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Forest Products Laboratory
One Gifford Pinchot Drive
Madison, WI 53726-2398
Phone: (608) 231-9200
Fax: (608) 231-9592


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Durability and Wood Protection Research

Project Title :  Sharply Targeted Inhibitors to Protect Wood Products in Service and Prevent Economic and Resource Losses that Result from Biodeterioration
Project Number : FPL-4723-4B
Start Date : 10-01-2012
End Date : 09-30-2017

View the 20 publications associated with this project.

Principal Investigator:
Carol A. Clausen

Non Technical Summary
PhotoAn important limitation to the usefulness of wood, and a prime cause of user dissatisfaction, is its vulnerability to biodeteriorating fungi and insects under certain conditions of storage and use. Efforts to protect wood from biological degradation have successfully reduced the demand for lumber from our National forests by reducing the need to repeatedly replace existing wood products. Targeted protection systems are needed to replace the broad spectrum biocides traditionally used to inhibit decay fungi and termites. Mold growth and its impact on indoor air quality have become an increasingly problematic housing issue despite the fact that mold fungi do not cause structural changes to wood. Airborne spores can cause health problems in human occupants and their presence is indicative of elevated moisture. While there is no substitute for moisture management in a structure, environmentally benign mold inhibitors for surface treatment of dimension lumber or, more importantly, for incorporation into engineered composites need to be developed. Repair costs associated with structural damage caused by Formosan (Coptotermes formosans) and Eastern subterranean (Reticulitermes flavipes) termites and protection measures to prevent termite damage are estimated to be $10 billion annually. Economic losses resulting from the northward spread of both species are projected to grow due to climate change, underscoring the importance of protecting structural building components from this pest through the development of environmentally safe and effective biocides. There are already ecologically important indicators that our changing climate is affecting subterranean termite habitat. An understanding of colony behavior, distribution patterns and characteristics of colony decline will hasten migration mitigation efforts. New techniques for delivering baits that target the colony contradict current methods that rely on repellents and barriers. Targeted baiting is environmentally advantageous as the effective rate of treatment is much lower than conventional methods.

Objectives Summary
New environmentally compatible preservatives will be developed to replace conventional broad-spectrum pesticides. We will develop, test, and validate new evaluation methods based on biochemical properties of decay fungi or mechanical properties of wood. Experimental formulations assessed in laboratory mold, decay, and termite tests will be correlated with field tests.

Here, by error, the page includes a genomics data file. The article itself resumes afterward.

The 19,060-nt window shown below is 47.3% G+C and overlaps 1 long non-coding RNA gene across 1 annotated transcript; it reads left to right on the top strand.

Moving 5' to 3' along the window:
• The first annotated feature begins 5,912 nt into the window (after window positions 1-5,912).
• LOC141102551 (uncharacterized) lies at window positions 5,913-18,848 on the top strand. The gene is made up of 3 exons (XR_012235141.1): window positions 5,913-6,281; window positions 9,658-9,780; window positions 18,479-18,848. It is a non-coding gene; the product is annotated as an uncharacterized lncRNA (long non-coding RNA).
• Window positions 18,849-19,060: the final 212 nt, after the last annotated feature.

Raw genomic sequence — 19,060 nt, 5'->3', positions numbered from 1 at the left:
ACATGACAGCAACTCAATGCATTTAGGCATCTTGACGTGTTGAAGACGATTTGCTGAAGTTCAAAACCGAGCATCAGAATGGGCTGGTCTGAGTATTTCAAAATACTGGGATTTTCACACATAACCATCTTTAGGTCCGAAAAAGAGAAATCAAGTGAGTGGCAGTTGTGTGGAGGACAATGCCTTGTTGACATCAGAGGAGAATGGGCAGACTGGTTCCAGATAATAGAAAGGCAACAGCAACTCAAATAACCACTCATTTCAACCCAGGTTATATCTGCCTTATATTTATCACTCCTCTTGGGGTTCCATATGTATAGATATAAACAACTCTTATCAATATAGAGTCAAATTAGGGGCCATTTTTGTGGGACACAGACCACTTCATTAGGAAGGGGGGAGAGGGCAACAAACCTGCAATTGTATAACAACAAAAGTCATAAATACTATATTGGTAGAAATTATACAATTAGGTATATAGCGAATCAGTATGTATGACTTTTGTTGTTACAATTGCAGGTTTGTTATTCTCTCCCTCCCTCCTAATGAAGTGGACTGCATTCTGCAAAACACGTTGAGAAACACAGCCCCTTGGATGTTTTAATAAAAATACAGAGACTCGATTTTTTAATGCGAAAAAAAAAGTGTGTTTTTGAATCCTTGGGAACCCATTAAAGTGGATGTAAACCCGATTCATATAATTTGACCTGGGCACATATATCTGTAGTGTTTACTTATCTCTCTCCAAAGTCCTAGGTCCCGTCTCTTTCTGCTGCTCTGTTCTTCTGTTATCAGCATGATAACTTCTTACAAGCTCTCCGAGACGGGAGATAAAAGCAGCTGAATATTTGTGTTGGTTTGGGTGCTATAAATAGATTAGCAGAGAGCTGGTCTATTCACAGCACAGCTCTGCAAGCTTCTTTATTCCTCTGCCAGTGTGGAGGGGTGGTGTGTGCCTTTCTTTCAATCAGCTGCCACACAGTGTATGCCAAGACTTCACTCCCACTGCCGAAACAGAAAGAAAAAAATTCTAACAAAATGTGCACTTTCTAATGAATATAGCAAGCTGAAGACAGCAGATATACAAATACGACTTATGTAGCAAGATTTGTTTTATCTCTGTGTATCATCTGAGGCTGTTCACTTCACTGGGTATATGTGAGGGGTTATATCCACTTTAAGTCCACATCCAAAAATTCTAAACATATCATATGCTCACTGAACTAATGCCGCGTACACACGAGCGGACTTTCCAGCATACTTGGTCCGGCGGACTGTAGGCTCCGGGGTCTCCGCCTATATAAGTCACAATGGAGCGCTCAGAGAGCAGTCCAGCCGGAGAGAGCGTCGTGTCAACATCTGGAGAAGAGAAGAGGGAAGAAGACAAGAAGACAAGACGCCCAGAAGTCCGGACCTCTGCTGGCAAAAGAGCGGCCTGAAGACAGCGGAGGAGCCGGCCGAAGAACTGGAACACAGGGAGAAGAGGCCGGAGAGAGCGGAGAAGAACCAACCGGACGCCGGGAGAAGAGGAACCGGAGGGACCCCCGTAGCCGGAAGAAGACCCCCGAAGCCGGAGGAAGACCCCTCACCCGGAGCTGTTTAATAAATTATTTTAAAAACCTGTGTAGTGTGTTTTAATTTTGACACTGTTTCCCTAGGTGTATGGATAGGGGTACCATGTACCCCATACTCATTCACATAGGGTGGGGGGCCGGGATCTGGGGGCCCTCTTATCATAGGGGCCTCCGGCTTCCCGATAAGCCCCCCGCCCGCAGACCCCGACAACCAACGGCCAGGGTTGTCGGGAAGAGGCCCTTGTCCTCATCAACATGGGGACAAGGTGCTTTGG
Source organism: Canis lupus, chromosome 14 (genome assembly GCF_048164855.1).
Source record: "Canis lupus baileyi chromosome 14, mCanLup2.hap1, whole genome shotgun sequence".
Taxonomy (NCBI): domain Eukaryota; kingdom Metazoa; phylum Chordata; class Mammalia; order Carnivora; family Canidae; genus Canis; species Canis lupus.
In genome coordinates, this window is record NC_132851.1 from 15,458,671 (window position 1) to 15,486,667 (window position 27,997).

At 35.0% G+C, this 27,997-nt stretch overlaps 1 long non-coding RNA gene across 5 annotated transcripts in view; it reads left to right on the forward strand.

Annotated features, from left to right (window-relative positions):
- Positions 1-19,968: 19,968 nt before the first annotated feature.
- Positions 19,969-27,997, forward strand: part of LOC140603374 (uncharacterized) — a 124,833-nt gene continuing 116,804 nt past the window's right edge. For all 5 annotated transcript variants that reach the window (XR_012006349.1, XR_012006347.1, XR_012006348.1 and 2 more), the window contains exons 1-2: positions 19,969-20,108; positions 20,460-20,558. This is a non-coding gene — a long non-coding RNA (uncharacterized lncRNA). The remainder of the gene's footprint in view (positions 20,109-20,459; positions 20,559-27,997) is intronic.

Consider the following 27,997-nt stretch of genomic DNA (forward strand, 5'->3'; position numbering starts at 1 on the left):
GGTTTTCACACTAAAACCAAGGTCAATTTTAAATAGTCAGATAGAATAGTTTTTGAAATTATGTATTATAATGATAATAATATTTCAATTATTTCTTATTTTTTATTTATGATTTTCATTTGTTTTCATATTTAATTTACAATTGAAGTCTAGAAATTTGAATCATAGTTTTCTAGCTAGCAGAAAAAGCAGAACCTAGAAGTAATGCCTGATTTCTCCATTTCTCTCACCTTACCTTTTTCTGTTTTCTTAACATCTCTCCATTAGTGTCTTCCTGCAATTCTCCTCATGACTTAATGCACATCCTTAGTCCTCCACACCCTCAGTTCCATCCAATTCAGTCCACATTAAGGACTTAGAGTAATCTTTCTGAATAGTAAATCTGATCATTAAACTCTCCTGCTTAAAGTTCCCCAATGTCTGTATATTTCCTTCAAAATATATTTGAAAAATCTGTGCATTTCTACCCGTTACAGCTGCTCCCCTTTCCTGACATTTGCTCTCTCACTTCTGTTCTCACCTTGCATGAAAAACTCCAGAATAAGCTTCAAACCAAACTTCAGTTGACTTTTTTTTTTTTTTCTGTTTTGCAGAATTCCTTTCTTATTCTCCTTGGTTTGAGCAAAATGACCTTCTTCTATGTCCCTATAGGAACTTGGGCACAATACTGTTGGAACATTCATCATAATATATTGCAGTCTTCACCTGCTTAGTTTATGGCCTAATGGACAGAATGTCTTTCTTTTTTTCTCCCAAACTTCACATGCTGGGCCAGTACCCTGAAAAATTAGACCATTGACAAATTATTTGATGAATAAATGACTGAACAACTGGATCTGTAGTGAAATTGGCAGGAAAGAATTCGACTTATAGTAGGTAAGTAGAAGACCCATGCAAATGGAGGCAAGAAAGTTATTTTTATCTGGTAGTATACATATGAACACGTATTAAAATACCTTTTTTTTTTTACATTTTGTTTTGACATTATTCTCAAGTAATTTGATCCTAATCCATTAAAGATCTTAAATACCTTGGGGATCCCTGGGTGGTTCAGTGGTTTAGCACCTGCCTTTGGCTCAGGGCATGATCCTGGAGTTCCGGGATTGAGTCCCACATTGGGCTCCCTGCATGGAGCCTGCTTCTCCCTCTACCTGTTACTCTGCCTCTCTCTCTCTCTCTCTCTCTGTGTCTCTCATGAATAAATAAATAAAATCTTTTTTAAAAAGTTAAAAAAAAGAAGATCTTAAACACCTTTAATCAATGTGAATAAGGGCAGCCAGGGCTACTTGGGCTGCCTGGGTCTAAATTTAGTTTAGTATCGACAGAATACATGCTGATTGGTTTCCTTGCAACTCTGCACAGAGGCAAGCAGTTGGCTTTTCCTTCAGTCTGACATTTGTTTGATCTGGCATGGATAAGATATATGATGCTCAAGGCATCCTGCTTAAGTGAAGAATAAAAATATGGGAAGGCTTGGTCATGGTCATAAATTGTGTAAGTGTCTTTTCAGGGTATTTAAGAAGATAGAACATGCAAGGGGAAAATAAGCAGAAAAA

Approach Summary
Results from studies that reveal the fungal mechanism of preservative tolerance and the termite mechanism of maintaining colony vitality will be used to develop targeted inhibitors that will replace broad spectrum chemical biocides. We will develop a genetic database of microbial activity during the process of wood deterioration that will elucidate the microbial ecology of in vivo biodeterioration in the context of our changing climate. Novel protection methods will incorporate nanotechnology for design and/or controlled delivery of biocides for improved durability of building materials, with an emphasis on engineered composites. Outcomes from foundation research will be used to address protection of wood products from fungal and insect attack in interior applications as well, where air quality and occupant safety are important.

Publications associated with this Project

Publication YearTitleDate Posted
2014Accelerated Colorimetric Micro-assay for Screening Mold Inhibitors03/25/14
2013Antifungal Activity of Heartwood Extracts from Three Juniperus species07/17/13
2012Biological performance of Liquidambar orientalis Mill. heartwood11/06/12
2014Changes in bacterial gut community of Reticulitermes flavipes (Kollar) and Reticulitermes tibialis Banks after feeding on termiticidal bait material07/17/14
2013Colorimetric micro-assay for accelerated screening of mould inhibitors01/18/13
2012Controlling mold on wood Pallets11/14/12
2014Durability and Wood Protection for Historic Covered Bridges in the United States07/18/14
2014E1-09 Termite Choice Testing: What is it good for?03/26/14
2012Enhancing durability of wood-based composites with nanotechnology10/29/13
2012Enzymatic oxalic acid regulation correlated with wood degradation in four brown-rot fungi09/05/13
2012Evaluating the Mechanism of Oxalate Synthesis of Fibroporia Radiculosa Isolates Adapting to Copper-Tolerance07/25/14
2013Image analysis for mould and sapstain detection on wood06/26/13
2014Innovations in Wood Protection in the age of Nanotechnology03/28/14
2014Is there a role for termite alates in colony expansion in Wisconsin?07/17/14
2014Mechanisms of Termite Spread in Wisconsin and Potential Consequences as a Result of Changing Climate Trends03/25/14
2013Performance Characteristics of Borate Fatty Acid Formulations as Mold Inhibitors05/29/13
2013Removal of nano- and micronized-copper from treated wood by chelating agents06/26/13
2013Synergy of Diflubenzuron Baiting and NHA Dusting on Mortality of Reticulitermes flavipes09/30/14
2014The effects of copper proximity on oxalate production in Fibroporia radiculosa07/18/14
2014Wood Protection Research Council: Research Priorities 201308/29/14

Project Summaries last modified: 12-09-2014